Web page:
Update 2: Domino’s has seen this article on Twitter, and responded.  They have now opened a customer service ticket and referred it to the independent franchise owner.  In my opinion, this should have happened the first time, and not necessitated a blog post.  This should be standard customer service.  What do you think?

image credit: didbygraham

Jennifer Fong

Jennifer Fong helps direct sales companies leverage the power of social media marketing to increase sales and recruiting, and manage online brand perception.  She provides strategic social media consulting to companies, as well as conference speaking and training. To learn more about how Jennifer can help your company, visit http://luceandassociates.com/Jennifer-Fong.html.  You can also check out her direct sales and social media blog at http://www.jenfongspeaks.com, and her Facebook Page at http://facebook.com/jenfongspeaks.

In my last two posts I talked about how proactive outbound calls and Customer Service should ALWAYS be the last approval of ANY communication going to the field. So what’s next?

Respond to each inquiry within 24 hours. Whether that inquiry is by email, voicemail, twitter, facebook, etc., respond within 24 hours. The response doesn’t have to be the answer to the inquiry but it has to be a response. Ideally it is the answer, but if it’s not that’s okay. At least the customer knows their message was received and is not being ignored.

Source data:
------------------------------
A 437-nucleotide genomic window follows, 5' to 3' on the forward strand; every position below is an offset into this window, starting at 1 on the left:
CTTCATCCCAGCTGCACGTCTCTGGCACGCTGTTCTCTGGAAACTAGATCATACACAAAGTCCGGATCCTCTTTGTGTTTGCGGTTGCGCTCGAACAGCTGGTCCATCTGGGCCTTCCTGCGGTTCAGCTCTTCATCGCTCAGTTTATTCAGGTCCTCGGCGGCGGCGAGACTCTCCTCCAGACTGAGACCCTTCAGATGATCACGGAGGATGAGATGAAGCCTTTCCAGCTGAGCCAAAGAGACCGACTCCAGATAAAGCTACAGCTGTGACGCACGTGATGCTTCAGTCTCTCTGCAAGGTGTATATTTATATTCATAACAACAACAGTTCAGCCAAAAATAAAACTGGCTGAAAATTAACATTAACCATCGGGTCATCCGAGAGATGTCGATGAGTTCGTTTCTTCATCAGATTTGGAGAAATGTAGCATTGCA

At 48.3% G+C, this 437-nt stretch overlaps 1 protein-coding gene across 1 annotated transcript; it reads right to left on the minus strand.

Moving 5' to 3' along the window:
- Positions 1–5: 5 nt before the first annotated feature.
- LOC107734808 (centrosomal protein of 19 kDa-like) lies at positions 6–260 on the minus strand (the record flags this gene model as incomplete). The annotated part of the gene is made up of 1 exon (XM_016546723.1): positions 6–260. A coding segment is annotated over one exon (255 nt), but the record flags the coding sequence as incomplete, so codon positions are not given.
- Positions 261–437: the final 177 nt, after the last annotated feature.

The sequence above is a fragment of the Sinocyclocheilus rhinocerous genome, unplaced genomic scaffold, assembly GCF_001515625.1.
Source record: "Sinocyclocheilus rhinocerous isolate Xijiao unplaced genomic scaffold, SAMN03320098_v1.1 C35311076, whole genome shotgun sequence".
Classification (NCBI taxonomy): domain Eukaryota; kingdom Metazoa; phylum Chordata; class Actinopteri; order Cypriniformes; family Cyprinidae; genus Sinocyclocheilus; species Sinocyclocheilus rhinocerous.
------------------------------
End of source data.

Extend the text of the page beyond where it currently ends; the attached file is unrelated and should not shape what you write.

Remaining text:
The response can be something as simple as “just want to let you know I’m verifying the information you requested.” The Customer just needs to know he/she is important to you, that your received their inquiry and you’re working on getting an answer.

It really all boils down to having a process, and making sure everyone follows it. Part of this response process should be that EVERY Customer Service Representative should be able to answer the inquiry. You don’t want the customer to have to explain the situation with each contact. In order for every Customer Service Representative to answer every inquiry, some processes may have to be implemented.